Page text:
No, it was worse before Don Harris was hired. Much worse.

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  9. Hedgehog/Fox says:

    This has been a long-standing structural problem, and it’s interesting to see an almost literal repetition here of past proposals. There is a need for highly qualified enterprise computing people to oversee the structure, the backbone of the campus system. We had a CIO type who did this well–probably to the point of overkill for a UO CIO. Unfortunately, he seemed to have no idea about what really goes on in a university, how faculty use computing resources in research and teaching and in general. The library has always been the place on campus that looked out for academic computing and academic and teaching technologies–and yet it’s adaptations have been a bit funky. (Witness the search pages we go through to find books and documents.) It has been extraordinarily difficult to unify these two approaches. You can see the tension in the exec summary here and you can see the repetition compulsion in the proposals.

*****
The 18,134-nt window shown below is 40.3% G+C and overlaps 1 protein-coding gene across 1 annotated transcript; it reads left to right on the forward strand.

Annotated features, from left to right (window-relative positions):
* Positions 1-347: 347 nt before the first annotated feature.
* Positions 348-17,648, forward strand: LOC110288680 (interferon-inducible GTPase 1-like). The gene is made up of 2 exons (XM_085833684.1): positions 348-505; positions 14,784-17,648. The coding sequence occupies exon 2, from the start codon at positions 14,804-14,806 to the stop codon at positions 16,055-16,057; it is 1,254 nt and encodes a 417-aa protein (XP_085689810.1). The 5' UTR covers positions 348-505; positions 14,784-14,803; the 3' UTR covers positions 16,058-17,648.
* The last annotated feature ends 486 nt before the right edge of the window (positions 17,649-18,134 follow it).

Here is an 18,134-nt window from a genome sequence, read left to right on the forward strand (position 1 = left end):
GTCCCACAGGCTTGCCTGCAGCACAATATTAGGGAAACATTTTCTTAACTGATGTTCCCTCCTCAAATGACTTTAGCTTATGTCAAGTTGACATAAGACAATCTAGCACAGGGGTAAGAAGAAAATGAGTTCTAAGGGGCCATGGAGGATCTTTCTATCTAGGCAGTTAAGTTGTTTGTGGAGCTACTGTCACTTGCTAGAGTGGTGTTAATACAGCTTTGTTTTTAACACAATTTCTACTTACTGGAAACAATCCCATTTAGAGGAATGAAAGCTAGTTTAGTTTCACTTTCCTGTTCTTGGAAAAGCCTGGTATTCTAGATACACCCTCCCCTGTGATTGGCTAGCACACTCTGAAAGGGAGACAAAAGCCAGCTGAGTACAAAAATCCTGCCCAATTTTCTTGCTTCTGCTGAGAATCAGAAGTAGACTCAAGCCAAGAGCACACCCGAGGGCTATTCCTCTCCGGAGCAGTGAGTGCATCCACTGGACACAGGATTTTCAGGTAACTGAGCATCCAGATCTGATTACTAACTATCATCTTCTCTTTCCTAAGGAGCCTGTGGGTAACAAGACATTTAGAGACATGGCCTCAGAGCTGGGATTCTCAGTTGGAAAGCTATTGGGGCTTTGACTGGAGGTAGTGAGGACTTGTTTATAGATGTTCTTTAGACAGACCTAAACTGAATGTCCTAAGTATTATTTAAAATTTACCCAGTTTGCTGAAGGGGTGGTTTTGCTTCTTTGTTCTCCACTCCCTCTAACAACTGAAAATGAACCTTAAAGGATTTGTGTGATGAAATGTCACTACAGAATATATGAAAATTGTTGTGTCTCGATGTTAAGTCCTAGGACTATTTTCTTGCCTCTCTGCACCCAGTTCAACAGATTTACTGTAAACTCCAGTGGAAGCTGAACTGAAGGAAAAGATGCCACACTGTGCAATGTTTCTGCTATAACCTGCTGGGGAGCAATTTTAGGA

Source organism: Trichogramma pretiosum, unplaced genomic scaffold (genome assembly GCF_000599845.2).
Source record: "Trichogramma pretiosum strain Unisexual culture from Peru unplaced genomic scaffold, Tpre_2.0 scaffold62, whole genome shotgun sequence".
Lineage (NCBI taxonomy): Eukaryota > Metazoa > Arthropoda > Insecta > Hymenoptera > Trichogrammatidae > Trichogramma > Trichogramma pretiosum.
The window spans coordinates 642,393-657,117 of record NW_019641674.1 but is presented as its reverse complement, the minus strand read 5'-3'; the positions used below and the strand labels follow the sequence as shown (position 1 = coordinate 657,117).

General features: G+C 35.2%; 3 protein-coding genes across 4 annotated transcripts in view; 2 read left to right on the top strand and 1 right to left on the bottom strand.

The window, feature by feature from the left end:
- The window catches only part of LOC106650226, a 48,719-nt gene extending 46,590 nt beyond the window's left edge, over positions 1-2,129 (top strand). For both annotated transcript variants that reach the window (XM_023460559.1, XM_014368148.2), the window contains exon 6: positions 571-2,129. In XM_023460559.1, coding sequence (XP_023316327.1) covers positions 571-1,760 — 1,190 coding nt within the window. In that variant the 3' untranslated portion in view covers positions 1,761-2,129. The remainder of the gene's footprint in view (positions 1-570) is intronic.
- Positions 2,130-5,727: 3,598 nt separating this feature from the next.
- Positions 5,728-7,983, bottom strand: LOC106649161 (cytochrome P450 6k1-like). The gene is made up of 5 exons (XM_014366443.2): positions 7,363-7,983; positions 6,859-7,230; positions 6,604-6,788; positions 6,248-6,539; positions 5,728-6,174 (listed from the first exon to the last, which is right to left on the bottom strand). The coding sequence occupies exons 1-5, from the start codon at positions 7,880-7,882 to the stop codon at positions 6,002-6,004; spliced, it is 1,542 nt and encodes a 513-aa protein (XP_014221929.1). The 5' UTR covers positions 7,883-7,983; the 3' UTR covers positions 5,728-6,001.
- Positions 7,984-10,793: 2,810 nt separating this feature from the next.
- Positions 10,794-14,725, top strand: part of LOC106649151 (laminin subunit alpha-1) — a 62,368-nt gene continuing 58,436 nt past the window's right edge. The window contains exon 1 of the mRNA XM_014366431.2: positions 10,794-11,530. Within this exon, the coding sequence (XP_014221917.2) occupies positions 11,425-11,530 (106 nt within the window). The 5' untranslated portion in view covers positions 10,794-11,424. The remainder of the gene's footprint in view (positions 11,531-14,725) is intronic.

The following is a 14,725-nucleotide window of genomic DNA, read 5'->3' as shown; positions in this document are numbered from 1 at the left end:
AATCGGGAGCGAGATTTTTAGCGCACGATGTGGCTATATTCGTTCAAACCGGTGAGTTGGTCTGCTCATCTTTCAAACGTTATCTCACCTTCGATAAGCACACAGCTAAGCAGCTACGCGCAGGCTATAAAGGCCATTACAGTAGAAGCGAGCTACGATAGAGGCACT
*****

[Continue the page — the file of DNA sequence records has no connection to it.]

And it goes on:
It would be dumb to take IT people out of the schools and departments. That is frontline action where, on a daily basis, a lot of good work gets done. And enterprise IT needs to hear from the provinces because it has no clue about what really goes on in classrooms, in the ways faculty use IT resources. The trick is to find the appropriate way to integrate, unify, and yet stay widely distributed.

    And yet we need reliable IT. The state of Wifi on the campus is ridiculous. I have been at meetings in which we spent a half hour trying to rig up ethernet to our laptops and tablets (!) because we were in a wifi “shadow.” What a travesty and an embarrassment for the campus.

    It’s just very hard for any person or group to see the challenge whole, with an encompassing and a detailed view.

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    • Dog says:

      even more long standing is the simple truth that the UO unlike ANY other research University in the country does not have dedicated ICC return from federal research dollars from the VPR – historically that money went to institutes – which was the start of decentralization in the 1980s. At the time, this might have seemed a sensible thing to do. Times change, the UO pioneer spirit does not.

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      • Oryx says: